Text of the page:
• use savings to pay off the rest of what you owe
  • consider other funding options, which we discuss below

Are there other ways to pay off your loan?

Taking out a credit card to pay off a loan may make financial sense, but there are other ways you could pay off debt without taking out more credit.

You can get free independent help and advice from professionals who can discuss all the options available to you. Read our guide on what to do if you’re in debt.

Using your savings

If you can pay off your loan early by using savings, it could save you money in the long run as you'd reduce the amount of interest you owe over the term.

However, it’s not always the right option for everyone, so it’s worth asking an independent financial advisor for their view.

For example, if the interest rate of your debt is less than the amount of interest you earn on your savings, you can build up savings and pay the debt off later.

Switching to a different loan

You could apply for another loan with a shorter-term, lower interest rate. This can save you money in the long run, but make sure you can meet the larger monthly repayments.

Extra payments

You can repay your loan faster by making overpayments – extra payments each month.

This method can be helpful for people who can’t pay off their loan(s) in full but want to lessen their debt.

It's important to tell your lender you want to make overpayments as there may be additional charges which they can discuss with you.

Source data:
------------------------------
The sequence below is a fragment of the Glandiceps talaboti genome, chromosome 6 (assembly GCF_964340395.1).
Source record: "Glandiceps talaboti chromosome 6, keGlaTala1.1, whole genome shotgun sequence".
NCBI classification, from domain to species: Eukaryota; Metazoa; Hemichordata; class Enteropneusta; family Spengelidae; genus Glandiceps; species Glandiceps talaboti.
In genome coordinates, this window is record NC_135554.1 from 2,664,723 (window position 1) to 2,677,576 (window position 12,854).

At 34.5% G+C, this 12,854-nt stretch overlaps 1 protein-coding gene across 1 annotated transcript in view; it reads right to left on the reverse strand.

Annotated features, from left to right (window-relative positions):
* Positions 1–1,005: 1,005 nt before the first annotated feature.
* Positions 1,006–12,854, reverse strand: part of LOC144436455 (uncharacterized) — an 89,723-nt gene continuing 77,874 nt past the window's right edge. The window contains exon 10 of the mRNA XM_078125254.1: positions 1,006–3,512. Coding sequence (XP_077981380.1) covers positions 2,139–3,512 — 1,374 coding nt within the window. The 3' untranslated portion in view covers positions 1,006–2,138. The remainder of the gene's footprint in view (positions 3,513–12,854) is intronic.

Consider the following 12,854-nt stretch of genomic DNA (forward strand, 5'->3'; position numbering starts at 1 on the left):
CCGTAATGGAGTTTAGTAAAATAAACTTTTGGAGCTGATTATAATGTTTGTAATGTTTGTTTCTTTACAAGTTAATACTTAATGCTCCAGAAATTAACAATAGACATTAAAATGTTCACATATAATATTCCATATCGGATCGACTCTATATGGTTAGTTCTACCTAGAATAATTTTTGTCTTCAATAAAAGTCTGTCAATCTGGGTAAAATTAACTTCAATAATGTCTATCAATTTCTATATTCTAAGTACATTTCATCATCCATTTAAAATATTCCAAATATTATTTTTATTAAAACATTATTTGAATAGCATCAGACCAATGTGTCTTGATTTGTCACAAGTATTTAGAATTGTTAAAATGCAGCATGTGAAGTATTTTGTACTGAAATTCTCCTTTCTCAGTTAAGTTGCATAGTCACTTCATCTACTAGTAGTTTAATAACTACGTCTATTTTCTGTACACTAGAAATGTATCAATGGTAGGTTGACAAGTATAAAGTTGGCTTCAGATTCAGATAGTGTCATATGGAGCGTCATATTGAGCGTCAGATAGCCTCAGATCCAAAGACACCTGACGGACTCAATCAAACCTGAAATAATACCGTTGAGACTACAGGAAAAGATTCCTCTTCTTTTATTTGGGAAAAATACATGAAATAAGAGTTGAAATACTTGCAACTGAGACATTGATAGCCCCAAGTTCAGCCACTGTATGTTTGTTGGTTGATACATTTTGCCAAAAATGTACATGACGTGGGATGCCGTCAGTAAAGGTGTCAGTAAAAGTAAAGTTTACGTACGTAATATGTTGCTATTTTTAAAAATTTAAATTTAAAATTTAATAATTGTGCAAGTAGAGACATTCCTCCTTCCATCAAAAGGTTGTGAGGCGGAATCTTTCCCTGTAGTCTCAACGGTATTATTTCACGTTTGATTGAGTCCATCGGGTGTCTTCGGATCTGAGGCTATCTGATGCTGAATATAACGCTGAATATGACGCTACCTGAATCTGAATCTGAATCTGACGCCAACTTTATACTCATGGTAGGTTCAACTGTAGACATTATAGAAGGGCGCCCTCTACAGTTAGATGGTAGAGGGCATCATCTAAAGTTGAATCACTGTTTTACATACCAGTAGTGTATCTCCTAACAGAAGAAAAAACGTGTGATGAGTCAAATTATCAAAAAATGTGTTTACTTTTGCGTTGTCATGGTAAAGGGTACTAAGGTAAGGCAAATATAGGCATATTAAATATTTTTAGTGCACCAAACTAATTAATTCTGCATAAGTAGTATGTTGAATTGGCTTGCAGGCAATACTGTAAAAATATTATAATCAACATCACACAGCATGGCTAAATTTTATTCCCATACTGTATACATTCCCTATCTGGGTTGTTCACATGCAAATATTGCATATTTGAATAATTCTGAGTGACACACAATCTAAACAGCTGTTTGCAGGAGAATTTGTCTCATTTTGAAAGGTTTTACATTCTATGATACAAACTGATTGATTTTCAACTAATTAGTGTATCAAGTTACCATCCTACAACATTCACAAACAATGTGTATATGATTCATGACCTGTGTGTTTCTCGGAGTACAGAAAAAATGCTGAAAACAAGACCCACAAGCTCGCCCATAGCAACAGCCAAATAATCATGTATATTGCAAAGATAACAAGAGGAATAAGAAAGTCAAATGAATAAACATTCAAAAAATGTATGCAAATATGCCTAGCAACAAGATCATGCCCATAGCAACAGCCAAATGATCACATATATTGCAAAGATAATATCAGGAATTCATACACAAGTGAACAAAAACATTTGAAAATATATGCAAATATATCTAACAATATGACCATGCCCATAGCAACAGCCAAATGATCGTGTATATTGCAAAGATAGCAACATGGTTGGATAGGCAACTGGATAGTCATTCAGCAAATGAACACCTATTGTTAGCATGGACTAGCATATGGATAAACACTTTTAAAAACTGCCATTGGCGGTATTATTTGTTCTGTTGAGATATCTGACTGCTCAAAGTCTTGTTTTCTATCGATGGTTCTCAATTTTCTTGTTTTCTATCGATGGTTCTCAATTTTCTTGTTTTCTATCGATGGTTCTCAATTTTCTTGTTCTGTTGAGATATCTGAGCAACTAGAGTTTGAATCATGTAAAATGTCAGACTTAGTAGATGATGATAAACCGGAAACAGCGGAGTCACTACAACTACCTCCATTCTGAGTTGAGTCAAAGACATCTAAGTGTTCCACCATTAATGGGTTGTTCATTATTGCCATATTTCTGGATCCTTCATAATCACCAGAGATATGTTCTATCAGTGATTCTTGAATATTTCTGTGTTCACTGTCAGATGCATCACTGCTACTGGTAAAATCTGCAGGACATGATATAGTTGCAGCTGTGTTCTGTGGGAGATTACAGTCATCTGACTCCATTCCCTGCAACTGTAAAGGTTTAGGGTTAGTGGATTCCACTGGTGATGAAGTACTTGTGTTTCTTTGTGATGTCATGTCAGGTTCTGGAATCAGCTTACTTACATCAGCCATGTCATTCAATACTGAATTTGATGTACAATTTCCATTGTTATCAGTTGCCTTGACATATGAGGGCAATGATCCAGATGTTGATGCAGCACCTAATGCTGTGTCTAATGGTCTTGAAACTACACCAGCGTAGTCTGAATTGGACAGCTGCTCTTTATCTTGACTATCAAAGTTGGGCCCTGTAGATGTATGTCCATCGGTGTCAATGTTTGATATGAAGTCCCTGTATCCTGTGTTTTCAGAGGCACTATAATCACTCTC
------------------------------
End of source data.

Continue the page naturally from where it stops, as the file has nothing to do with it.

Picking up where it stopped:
This isn’t an option if you took out a loan before February 2011. People who took out a loan after February 2011 can repay up to £8,000 in extra payments over 12 months without being charged.

A debt consolidation loan

Merging all your debts into one lump sum and paying it off with a debt consolidation loan allows you to pay back debts over a longer period, usually at a lower interest rate.

These are only suitable for certain people and specific amounts of debt and may also come with fees.

What to do when you’re in debt

The important thing to remember when you’re in uncontrollable debt is that you’re not alone. You can find ways to manage the stress, find help and consolidate.

Speak to your lender, credit card provider and charities – they’re there to help you. Citizen’s Advice helps point you in the right direction.

Read our guide on what to do if you’re in debt or need help.

Whatever your plans, an Admiral loan could help